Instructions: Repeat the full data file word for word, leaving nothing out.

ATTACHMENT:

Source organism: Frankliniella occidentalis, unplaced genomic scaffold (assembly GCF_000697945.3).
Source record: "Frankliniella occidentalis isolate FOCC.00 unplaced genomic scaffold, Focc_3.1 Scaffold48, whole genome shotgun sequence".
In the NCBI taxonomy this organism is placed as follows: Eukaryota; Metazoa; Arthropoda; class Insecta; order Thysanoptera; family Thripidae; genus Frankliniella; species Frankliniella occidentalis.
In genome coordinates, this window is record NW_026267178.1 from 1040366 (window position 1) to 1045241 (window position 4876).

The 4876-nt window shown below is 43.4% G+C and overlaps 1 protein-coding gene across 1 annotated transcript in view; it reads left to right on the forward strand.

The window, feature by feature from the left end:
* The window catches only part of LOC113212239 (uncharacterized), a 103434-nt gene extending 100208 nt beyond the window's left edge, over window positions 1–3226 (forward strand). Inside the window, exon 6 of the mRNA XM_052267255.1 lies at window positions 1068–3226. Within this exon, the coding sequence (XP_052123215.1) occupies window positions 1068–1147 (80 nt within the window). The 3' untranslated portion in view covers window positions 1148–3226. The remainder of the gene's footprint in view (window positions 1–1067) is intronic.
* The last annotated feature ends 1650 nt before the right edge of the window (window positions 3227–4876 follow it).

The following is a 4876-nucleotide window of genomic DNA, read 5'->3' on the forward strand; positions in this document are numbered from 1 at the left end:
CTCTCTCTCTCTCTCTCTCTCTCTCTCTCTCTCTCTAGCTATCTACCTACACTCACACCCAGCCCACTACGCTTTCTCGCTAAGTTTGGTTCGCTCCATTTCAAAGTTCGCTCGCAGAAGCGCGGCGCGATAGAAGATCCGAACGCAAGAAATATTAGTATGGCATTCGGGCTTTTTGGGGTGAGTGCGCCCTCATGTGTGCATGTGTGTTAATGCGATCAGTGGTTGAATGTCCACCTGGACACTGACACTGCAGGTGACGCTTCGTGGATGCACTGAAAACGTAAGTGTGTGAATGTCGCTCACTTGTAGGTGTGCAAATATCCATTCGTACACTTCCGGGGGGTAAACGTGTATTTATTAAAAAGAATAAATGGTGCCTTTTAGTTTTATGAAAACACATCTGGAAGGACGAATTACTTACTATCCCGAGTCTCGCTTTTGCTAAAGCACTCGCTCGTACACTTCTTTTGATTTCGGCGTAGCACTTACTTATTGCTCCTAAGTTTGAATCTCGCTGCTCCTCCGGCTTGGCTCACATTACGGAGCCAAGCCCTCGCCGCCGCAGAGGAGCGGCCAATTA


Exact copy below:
Source organism: Frankliniella occidentalis, unplaced genomic scaffold (assembly GCF_000697945.3).
Source record: "Frankliniella occidentalis isolate FOCC.00 unplaced genomic scaffold, Focc_3.1 Scaffold48, whole genome shotgun sequence".
In the NCBI taxonomy this organism is placed as follows: Eukaryota; Metazoa; Arthropoda; class Insecta; order Thysanoptera; family Thripidae; genus Frankliniella; species Frankliniella occidentalis.
In genome coordinates, this window is record NW_026267178.1 from 1040366 (window position 1) to 1045241 (window position 4876).

The 4876-nt window shown below is 43.4% G+C and overlaps 1 protein-coding gene across 1 annotated transcript in view; it reads left to right on the forward strand.

The window, feature by feature from the left end:
* The window catches only part of LOC113212239 (uncharacterized), a 103434-nt gene extending 100208 nt beyond the window's left edge, over window positions 1–3226 (forward strand). Inside the window, exon 6 of the mRNA XM_052267255.1 lies at window positions 1068–3226. Within this exon, the coding sequence (XP_052123215.1) occupies window positions 1068–1147 (80 nt within the window). The 3' untranslated portion in view covers window positions 1148–3226. The remainder of the gene's footprint in view (window positions 1–1067) is intronic.
* The last annotated feature ends 1650 nt before the right edge of the window (window positions 3227–4876 follow it).

The following is a 4876-nucleotide window of genomic DNA, read 5'->3' on the forward strand; positions in this document are numbered from 1 at the left end:
CTCTCTCTCTCTCTCTCTCTCTCTCTCTCTCTCTCTAGCTATCTACCTACACTCACACCCAGCCCACTACGCTTTCTCGCTAAGTTTGGTTCGCTCCATTTCAAAGTTCGCTCGCAGAAGCGCGGCGCGATAGAAGATCCGAACGCAAGAAATATTAGTATGGCATTCGGGCTTTTTGGGGTGAGTGCGCCCTCATGTGTGCATGTGTGTTAATGCGATCAGTGGTTGAATGTCCACCTGGACACTGACACTGCAGGTGACGCTTCGTGGATGCACTGAAAACGTAAGTGTGTGAATGTCGCTCACTTGTAGGTGTGCAAATATCCATTCGTACACTTCCGGGGGGTAAACGTGTATTTATTAAAAAGAATAAATGGTGCCTTTTAGTTTTATGAAAACACATCTGGAAGGACGAATTACTTACTATCCCGAGTCTCGCTTTTGCTAAAGCACTCGCTCGTACACTTCTTTTGATTTCGGCGTAGCACTTACTTATTGCTCCTAAGTTTGAATCTCGCTGCTCCTCCGGCTTGGCTCACATTACGGAGCCAAGCCCTCGCCGCCGCAGAGGAGCGGCCAATTA